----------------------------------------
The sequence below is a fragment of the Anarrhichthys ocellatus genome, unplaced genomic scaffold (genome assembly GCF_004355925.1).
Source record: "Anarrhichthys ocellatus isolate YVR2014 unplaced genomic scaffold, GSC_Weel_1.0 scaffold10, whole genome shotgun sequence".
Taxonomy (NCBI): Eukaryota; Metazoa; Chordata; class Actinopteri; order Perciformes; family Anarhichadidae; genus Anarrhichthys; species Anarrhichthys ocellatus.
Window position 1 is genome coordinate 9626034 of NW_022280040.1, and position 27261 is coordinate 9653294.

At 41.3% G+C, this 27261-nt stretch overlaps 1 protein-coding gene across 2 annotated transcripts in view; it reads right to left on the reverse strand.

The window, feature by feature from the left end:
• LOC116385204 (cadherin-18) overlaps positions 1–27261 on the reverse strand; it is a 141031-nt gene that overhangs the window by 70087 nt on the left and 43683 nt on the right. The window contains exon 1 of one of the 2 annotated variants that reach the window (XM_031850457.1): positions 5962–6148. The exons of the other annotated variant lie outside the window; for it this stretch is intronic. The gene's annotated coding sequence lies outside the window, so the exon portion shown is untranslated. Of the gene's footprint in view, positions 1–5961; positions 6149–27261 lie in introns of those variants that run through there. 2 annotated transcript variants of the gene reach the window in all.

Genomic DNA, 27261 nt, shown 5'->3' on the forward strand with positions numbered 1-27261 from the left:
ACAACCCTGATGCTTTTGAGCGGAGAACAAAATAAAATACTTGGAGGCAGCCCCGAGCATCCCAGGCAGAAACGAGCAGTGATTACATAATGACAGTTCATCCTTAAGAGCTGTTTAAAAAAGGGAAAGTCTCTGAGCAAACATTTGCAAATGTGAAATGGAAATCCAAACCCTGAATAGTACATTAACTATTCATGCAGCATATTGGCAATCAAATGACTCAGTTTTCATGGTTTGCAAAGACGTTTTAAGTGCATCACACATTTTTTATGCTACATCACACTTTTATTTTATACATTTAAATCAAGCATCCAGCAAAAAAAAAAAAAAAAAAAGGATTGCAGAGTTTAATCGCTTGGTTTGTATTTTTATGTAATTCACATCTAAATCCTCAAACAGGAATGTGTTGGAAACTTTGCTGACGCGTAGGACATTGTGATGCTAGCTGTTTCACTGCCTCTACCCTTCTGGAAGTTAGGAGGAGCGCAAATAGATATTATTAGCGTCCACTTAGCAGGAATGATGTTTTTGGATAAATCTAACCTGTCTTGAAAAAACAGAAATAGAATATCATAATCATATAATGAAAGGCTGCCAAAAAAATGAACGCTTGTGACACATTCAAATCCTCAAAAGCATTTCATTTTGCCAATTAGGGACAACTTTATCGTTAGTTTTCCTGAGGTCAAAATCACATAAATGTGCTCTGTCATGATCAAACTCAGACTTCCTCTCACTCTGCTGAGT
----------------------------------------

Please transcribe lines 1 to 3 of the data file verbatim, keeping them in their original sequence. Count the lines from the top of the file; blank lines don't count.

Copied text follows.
The sequence below is a fragment of the Anarrhichthys ocellatus genome, unplaced genomic scaffold (genome assembly GCF_004355925.1).
Source record: "Anarrhichthys ocellatus isolate YVR2014 unplaced genomic scaffold, GSC_Weel_1.0 scaffold10, whole genome shotgun sequence".
Taxonomy (NCBI): Eukaryota; Metazoa; Chordata; class Actinopteri; order Perciformes; family Anarhichadidae; genus Anarrhichthys; species Anarrhichthys ocellatus.